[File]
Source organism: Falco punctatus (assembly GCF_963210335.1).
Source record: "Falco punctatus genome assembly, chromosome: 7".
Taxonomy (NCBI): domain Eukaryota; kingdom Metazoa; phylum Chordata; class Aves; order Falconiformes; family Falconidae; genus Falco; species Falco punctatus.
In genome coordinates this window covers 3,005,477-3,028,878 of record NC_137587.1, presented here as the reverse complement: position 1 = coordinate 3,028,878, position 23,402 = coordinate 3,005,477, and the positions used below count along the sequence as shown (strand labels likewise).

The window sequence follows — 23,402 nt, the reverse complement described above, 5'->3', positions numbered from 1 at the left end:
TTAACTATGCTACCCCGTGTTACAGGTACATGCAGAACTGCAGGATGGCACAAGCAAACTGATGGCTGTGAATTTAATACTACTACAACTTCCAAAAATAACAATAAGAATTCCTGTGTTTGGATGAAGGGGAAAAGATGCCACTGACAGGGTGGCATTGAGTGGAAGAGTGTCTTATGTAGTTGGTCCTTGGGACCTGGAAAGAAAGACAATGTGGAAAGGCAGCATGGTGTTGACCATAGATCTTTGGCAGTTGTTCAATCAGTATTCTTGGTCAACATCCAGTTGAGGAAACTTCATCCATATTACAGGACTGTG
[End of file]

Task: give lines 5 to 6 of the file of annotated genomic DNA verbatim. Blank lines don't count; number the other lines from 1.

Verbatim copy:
The window sequence follows — 23,402 nt, the reverse complement described above, 5'->3', positions numbered from 1 at the left end:
TTAACTATGCTACCCCGTGTTACAGGTACATGCAGAACTGCAGGATGGCACAAGCAAACTGATGGCTGTGAATTTAATACTACTACAACTTCCAAAAATAACAATAAGAATTCCTGTGTTTGGATGAAGGGGAAAAGATGCCACTGACAGGGTGGCATTGAGTGGAAGAGTGTCTTATGTAGTTGGTCCTTGGGACCTGGAAAGAAAGACAATGTGGAAAGGCAGCATGGTGTTGACCATAGATCTTTGGCAGTTGTTCAATCAGTATTCTTGGTCAACATCCAGTTGAGGAAACTTCATCCATATTACAGGACTGTG